DNS History — The World's Largest Historical DNS Server Data
DNS History - The Domain Name Systems (DNS) is considered to be the phonebook of the Internet. DNS helps in converting IP addresses’ numbers into human-readable domain names, allowing us to browse the internet or send emails without knowing what is behind the scenes. Domain names can easily be used on any online service, and they work well for almost all kinds of web-based products.
All devices connected to the Internet contain a unique IP address used by other machines to find the device. With DNS servers, we need not memorize IP addresses like 192.168.1.1 (in IPv4), or more complicated newer alphanumeric IP addresses such as 2400:cb00:2048:1::c629:d7a2 (in IPv6).
Working of the DNS
When a DNS server receives a request from outside the domain for information about an address or name inside the domain, it provides the authoritative answer. When a server receives a request from inside its own domain for information about an address or name outside that domain, it then passes the request out to another server, which is mostly the one managed by its internet service provider. If that server fails to know the answer or the authoritative source for the answer, it will then go to the DNS servers for the top-level domain. This is followed by passing the request to the authoritative server for the particular domain. The answer then flows back along the same path.
Types of DNS Queries
Three types of queries can occur in a typical DNS history lookup:
- Iterative query
The DNS client allows a DNS server to return the best answer possible. If the queried DNS server fails to have a match for the query name, it will then return a referral to a DNS server authoritative for a lower level of the domain namespace. A query will then be made by the DNS client to the referral address. This process continues with extra DNS servers down the query chain until either a timeout or error occurs.
- Non-recursive query
This takes place when a DNS resolver client requests a DNS server for a record that it has access to either because it is authoritative for the record or the record exists within its cache. A DNS server will generally cache DNS records to prevent extra bandwidth consumption and load on upstream servers.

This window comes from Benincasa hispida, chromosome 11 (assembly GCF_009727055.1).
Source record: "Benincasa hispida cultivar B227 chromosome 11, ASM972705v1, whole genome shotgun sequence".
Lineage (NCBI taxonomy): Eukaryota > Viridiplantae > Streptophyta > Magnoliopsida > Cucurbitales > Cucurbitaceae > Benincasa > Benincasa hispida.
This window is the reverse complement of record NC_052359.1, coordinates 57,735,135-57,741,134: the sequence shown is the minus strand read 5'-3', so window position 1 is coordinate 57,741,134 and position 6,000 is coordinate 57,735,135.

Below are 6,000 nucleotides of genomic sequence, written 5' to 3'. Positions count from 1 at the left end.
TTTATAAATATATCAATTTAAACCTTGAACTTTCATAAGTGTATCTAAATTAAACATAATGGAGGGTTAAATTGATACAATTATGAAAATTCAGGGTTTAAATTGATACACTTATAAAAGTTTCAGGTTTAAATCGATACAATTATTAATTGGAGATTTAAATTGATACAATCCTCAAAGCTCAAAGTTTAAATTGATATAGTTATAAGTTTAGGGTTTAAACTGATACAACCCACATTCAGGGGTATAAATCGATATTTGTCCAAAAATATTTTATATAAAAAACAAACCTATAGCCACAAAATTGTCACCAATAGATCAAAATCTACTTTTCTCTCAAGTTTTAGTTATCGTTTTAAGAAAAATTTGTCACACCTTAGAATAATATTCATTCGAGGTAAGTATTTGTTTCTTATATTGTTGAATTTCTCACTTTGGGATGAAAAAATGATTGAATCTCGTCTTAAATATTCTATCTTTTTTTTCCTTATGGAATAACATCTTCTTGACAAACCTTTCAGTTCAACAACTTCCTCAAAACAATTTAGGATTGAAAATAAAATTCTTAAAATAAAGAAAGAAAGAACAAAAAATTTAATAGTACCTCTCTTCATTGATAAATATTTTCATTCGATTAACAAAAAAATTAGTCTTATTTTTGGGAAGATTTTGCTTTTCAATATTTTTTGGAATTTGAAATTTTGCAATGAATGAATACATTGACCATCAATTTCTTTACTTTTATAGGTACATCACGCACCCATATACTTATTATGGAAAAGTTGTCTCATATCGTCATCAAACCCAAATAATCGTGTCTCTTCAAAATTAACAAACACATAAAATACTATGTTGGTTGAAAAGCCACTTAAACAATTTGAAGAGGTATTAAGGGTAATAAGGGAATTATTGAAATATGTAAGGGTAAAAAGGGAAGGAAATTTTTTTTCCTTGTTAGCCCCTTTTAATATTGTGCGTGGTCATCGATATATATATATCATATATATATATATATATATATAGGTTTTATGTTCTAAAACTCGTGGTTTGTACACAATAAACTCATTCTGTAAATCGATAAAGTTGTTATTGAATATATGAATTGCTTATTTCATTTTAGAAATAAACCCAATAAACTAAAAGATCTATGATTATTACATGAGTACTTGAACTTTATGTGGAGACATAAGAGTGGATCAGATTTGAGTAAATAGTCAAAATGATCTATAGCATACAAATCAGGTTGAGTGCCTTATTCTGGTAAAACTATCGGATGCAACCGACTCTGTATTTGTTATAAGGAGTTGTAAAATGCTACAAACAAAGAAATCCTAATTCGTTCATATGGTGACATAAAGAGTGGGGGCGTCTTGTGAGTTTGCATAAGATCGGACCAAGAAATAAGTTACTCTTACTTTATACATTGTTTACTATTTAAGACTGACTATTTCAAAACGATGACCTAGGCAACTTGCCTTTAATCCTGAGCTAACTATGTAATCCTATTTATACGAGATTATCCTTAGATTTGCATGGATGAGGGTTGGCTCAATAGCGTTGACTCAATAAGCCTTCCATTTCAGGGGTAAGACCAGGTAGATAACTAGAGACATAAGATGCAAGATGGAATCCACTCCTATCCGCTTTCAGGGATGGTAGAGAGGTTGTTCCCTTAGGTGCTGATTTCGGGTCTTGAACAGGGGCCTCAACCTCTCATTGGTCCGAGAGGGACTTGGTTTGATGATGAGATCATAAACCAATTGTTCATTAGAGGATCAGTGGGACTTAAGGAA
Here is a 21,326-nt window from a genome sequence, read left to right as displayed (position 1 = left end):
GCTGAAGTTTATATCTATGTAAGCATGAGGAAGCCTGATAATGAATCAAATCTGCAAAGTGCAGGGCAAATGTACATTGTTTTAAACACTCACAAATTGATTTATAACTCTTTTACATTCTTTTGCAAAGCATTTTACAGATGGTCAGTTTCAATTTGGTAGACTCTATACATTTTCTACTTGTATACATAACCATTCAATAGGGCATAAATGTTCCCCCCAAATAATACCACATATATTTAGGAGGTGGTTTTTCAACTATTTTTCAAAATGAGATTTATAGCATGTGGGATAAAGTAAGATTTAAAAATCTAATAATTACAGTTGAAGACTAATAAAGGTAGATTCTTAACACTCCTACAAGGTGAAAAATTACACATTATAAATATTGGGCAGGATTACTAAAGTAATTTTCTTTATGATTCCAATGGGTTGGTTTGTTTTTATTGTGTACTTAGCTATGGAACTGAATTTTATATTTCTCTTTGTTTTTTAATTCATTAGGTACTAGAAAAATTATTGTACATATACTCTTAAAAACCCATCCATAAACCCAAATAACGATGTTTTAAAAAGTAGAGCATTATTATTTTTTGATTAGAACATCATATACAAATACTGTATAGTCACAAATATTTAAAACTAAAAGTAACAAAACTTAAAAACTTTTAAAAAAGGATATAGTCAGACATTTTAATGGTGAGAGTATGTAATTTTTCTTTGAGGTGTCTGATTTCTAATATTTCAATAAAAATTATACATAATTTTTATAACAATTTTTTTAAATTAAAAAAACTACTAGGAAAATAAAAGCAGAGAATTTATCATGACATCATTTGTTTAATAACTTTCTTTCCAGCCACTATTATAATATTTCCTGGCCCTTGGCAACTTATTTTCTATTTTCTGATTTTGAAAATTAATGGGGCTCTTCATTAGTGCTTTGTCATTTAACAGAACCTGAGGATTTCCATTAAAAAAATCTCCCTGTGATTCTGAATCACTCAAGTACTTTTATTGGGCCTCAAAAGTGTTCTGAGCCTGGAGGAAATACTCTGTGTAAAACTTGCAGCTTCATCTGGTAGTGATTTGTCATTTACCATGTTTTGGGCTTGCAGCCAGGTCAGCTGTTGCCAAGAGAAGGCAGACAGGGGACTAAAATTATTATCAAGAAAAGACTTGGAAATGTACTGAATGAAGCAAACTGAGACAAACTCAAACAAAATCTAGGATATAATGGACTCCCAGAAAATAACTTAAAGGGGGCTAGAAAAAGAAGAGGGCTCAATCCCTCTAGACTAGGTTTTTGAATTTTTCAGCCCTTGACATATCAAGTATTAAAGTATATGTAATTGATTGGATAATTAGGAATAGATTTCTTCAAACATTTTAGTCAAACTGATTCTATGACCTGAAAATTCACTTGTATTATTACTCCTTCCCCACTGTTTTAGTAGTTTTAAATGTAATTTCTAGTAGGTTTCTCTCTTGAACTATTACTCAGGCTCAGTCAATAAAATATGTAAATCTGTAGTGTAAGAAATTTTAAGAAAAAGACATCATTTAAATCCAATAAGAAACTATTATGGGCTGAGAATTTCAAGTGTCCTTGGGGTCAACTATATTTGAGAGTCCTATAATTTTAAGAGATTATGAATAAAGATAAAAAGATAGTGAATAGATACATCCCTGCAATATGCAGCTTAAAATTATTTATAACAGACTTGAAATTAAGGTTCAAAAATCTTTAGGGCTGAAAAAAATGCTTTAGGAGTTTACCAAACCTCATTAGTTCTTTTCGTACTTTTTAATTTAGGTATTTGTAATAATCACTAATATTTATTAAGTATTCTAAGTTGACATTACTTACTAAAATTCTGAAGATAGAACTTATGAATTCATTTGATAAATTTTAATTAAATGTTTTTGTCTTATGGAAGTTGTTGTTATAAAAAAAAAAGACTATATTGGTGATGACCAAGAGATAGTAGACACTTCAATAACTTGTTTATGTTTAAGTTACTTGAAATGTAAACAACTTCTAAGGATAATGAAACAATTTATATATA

- Recursive query
In this query, a DNS client will need a DNS server to respond to the client with either the requested resource record or an error message if the resolver cannot find the record.
When you have a very good DNS history of working with the same clients for many years, there is always that likely that someone will change a DNS record on a website, and then this individual may also want to change it back. Sometimes people just forget to document things, and you may be placed in a situation where you are trying to find out what IPs your custom nameservers were set to, or what the old nameservers were.
DNS history and domain names are used for legal activities, whereas there are also those who focus on the dark side of the Internet, developing DDoS botnets, setting up phishing domains, sending SPAM, spreading viruses and malware, or just launching any other illegal digital services.
To trace these corrupted individuals, security experts from private and public agencies work together in order to analyze different internet services and collect details that could help track their steps. Following are some of the key areas to explore when performing a domain name and DNS audit:
- Perform a record enumeration
- Discover all associated subdomains
- Analyze DNS records like MX, NS, A records, etc.
- Explore the PTR records response
- Check for the history of DNS records
- Find related domains by IP neighbors
- Discover current and past web hosting providers
- Detect past and current DNS servers
- Find related domains behind an email address
How DNS Enhances Web Performance?
To increase efficiency, servers can cache the answers they receive for a specific time period. This permits them to respond in a more rapid manner the next time a request for the same lookup comes in. For instance, if everyone in an office desires to access the same training video on a specific website on the same day, the local DNS server will just have to resolve the name once, and then it will be able to serve all the other requests out of its cache. The length of time the record is held is configurable; longer values lower the load on servers and shorter values guarantee the most accurate responses.
Comodo cWatch Web is considered to be the only solution available that offers a complete web security stack that incorporates more than just a managed CDN and DNS History. This web security tool is available with the following key web security features:
- Secure Content Delivery Network (CDN)
cWatch has a global system of distributed servers that help enhance the performance of web applications and websites.
- Web Application Firewall (WAF)
As powerful, real-time edge protection for websites and web applications, the cWatch WAF provides advanced security, filtering, and intrusion protection.
- Security Information and Event Management (SIEM)
The SIEM is available with enhanced intelligence that can leverage existing events and data from 85M+ endpoints and 100M+ domains.
- PCI Scanning
This scanning enables service providers and merchants to continue to be in compliance with the Payment Card Industry Data Security Standard (PCI DSS).
- Malware Monitoring and Remediation
Besides detecting malware, this feature also provides the methods and tools to remove it, and prevents future malware attacks.
- Cyber Security Operations Center (CSOC)
The CSOC comprises a team of always-on certified cybersecurity professionals responsible for providing round-the-clock surveillance and remediation services.